K-pop Exposed: How AOA's Mina sparked a conversation on bullying, mental health and self-harm within groups

Mina has turned the lens onto those within K-pop, including labels, bandmates and crew who excuse or even enable bullying and abuse


                            K-pop Exposed: How AOA's Mina sparked a conversation on bullying, mental health and self-harm within groups
Kwon Mina, Ryu Hwa-young and Sulli (Getty Images)

Former AOA member Mina sparked a massive conversation when she decided to voice out her grievances via social media in July. Her statements pointed to extreme bullying at the hands of her fellow group member and leader, Jimin, over the course of a decade which Mina declared was the cause of her deteriorating mental health. Since the incident came to light, Jimin had been the target of harassment, while Mina has undergone multiple apparent breakdowns and has needed to be hospitalized. But amid the unfolding situation, K-pop has been forced to reckon with the idea that idols deal with extreme situations that affect their mental health - a conversation that began several years ago and has been forced wide open since last year.

Trigger warning: discussion of bullying, abuse, suicide, eating disorders, and self-harm.

The drama began unfolding in July after Mina posted a series of concerning posts, highlighting both the bullying she faced from Jimin as well as her own deteriorating mental health. She also hurled accusations at Jimin and their label FNC for being disingenuous after the two attempted to smooth things over with statements and apologies. She would go on to share that she had attempted to take her own life before, and in August, made a post suggesting she had attempted suicide once more.

AOA members arrive for the 4th Gaon Chart K-POP Awards at the Olympic Park on January 28, 2015, in Seoul, South Korea (Getty Images)

 

Mental health is not a conversation that the K-pop industry has been too comfortable having. But in the last few years, they have begun to make attempts towards broaching the subject. Notably, the reality and variety show formats, which have often focused only on comedy, even when it bordered on bullying itself, has seen greater interest in shows like 'Hello Counselor', a talk show that addresses people's concerns and attempts to solve disputes. Nonetheless, there was a distinct lack of open and honest communication around the mental health of idols who are forced to deal with some of the most extreme working schedules while also facing harsh scrutiny from both media and the general public. And if that weren't enough, they also have to juggle some of the most intense fandoms which can often include dangerous stalkers who sometimes attempt to kidnap or even murder the objects of their twisted affection, as well as workplace harassment and abuse.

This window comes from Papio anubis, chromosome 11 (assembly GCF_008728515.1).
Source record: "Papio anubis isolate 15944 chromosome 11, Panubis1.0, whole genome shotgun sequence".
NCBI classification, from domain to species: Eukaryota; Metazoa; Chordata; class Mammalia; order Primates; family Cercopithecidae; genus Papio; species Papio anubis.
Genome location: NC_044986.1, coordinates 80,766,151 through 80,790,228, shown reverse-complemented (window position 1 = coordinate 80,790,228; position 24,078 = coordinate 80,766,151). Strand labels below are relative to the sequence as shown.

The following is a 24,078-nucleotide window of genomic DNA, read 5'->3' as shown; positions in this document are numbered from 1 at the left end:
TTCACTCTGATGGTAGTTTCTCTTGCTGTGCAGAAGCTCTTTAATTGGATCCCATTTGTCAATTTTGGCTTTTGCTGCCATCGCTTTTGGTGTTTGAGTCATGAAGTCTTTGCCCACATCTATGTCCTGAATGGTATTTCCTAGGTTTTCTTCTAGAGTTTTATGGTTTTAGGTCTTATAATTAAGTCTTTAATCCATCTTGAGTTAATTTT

But while much has been done to alleviate the stress of malicious comments and harassment, including upping the security around idols and taking legal action against the worst of the lot, there was still more work to be done as far as mental health is concerned. This conversation finally blew open in 2017, when SHINee's Jonghyun took his own life following an extended period of suffering through mental health issues, including depression and the price of being an idol, in silence. And as shocking as his death was to his loved ones and adoring fans, that he was unhappy at all was what really struck those who had followed him as an idol for years. Because all anyone ever saw was a hardworking, successful idol who never stopped smiling. When fellow idols Sulli, a former member of f(x), and Goo Hara of Kara followed in 2019, the former after being widely harassed for her unconventional views and brazen attitude and the latter following an abusive relationship and being the victim of a sex crime that she was criticized for, it became all too clear that this was a conversation the K-pop industry and fan communities will have to have, whether they like it or not.

Members of SHINee arrive for the MelOn Music Awards at Olympic Gymnasium on November 14, 2013, in Seoul, South Korea (Getty Images)

And as people finally began to address the issue of mental health, albeit gently and slowly, Mina's revelations kicked it into overdrive. Because in addition to pointing at the industry itself, and not just external factors, Mina also posted graphic photos of self-harm, which made it hard for anyone to pretend like the situation wasn't real or was no more than attention-seeking behavior. Idols are suffering, and while the world has already lost several, some, like Mina, are just at their breaking point.